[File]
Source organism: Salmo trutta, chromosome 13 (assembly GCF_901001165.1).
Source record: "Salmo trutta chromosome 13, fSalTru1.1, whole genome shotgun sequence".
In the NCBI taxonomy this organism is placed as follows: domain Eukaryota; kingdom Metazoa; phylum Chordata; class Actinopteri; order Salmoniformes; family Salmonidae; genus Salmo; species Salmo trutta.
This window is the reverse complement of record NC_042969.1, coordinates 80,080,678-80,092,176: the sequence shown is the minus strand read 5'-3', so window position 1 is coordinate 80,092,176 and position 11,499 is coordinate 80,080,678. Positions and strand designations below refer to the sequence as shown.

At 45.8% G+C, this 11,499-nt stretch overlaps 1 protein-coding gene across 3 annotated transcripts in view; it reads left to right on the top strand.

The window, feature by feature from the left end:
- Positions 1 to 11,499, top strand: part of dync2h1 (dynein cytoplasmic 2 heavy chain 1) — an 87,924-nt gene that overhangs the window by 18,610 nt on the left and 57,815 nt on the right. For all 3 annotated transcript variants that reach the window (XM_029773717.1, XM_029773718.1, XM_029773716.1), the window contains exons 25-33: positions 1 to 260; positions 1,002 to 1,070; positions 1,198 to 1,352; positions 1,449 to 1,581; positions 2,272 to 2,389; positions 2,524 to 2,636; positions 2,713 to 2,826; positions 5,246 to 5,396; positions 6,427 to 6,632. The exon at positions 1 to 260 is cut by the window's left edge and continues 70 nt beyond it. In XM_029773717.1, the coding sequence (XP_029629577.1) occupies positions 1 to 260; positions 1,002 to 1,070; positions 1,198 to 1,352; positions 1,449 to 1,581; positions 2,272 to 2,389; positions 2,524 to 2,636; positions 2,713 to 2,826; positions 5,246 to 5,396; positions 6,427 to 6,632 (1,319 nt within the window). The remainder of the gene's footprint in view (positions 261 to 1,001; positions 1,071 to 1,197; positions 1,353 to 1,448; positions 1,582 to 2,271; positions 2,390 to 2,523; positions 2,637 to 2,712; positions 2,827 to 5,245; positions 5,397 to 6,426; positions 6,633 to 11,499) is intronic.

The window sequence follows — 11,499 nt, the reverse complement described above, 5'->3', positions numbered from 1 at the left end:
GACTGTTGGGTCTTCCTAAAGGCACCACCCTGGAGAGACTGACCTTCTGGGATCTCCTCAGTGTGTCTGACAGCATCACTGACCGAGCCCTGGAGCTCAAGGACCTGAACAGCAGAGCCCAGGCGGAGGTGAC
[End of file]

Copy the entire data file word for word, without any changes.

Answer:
Source organism: Salmo trutta, chromosome 13 (assembly GCF_901001165.1).
Source record: "Salmo trutta chromosome 13, fSalTru1.1, whole genome shotgun sequence".
In the NCBI taxonomy this organism is placed as follows: domain Eukaryota; kingdom Metazoa; phylum Chordata; class Actinopteri; order Salmoniformes; family Salmonidae; genus Salmo; species Salmo trutta.
This window is the reverse complement of record NC_042969.1, coordinates 80,080,678-80,092,176: the sequence shown is the minus strand read 5'-3', so window position 1 is coordinate 80,092,176 and position 11,499 is coordinate 80,080,678. Positions and strand designations below refer to the sequence as shown.

At 45.8% G+C, this 11,499-nt stretch overlaps 1 protein-coding gene across 3 annotated transcripts in view; it reads left to right on the top strand.

The window, feature by feature from the left end:
- Positions 1 to 11,499, top strand: part of dync2h1 (dynein cytoplasmic 2 heavy chain 1) — an 87,924-nt gene that overhangs the window by 18,610 nt on the left and 57,815 nt on the right. For all 3 annotated transcript variants that reach the window (XM_029773717.1, XM_029773718.1, XM_029773716.1), the window contains exons 25-33: positions 1 to 260; positions 1,002 to 1,070; positions 1,198 to 1,352; positions 1,449 to 1,581; positions 2,272 to 2,389; positions 2,524 to 2,636; positions 2,713 to 2,826; positions 5,246 to 5,396; positions 6,427 to 6,632. The exon at positions 1 to 260 is cut by the window's left edge and continues 70 nt beyond it. In XM_029773717.1, the coding sequence (XP_029629577.1) occupies positions 1 to 260; positions 1,002 to 1,070; positions 1,198 to 1,352; positions 1,449 to 1,581; positions 2,272 to 2,389; positions 2,524 to 2,636; positions 2,713 to 2,826; positions 5,246 to 5,396; positions 6,427 to 6,632 (1,319 nt within the window). The remainder of the gene's footprint in view (positions 261 to 1,001; positions 1,071 to 1,197; positions 1,353 to 1,448; positions 1,582 to 2,271; positions 2,390 to 2,523; positions 2,637 to 2,712; positions 2,827 to 5,245; positions 5,397 to 6,426; positions 6,633 to 11,499) is intronic.

The window sequence follows — 11,499 nt, the reverse complement described above, 5'->3', positions numbered from 1 at the left end:
GACTGTTGGGTCTTCCTAAAGGCACCACCCTGGAGAGACTGACCTTCTGGGATCTCCTCAGTGTGTCTGACAGCATCACTGACCGAGCCCTGGAGCTCAAGGACCTGAACAGCAGAGCCCAGGCGGAGGTGAC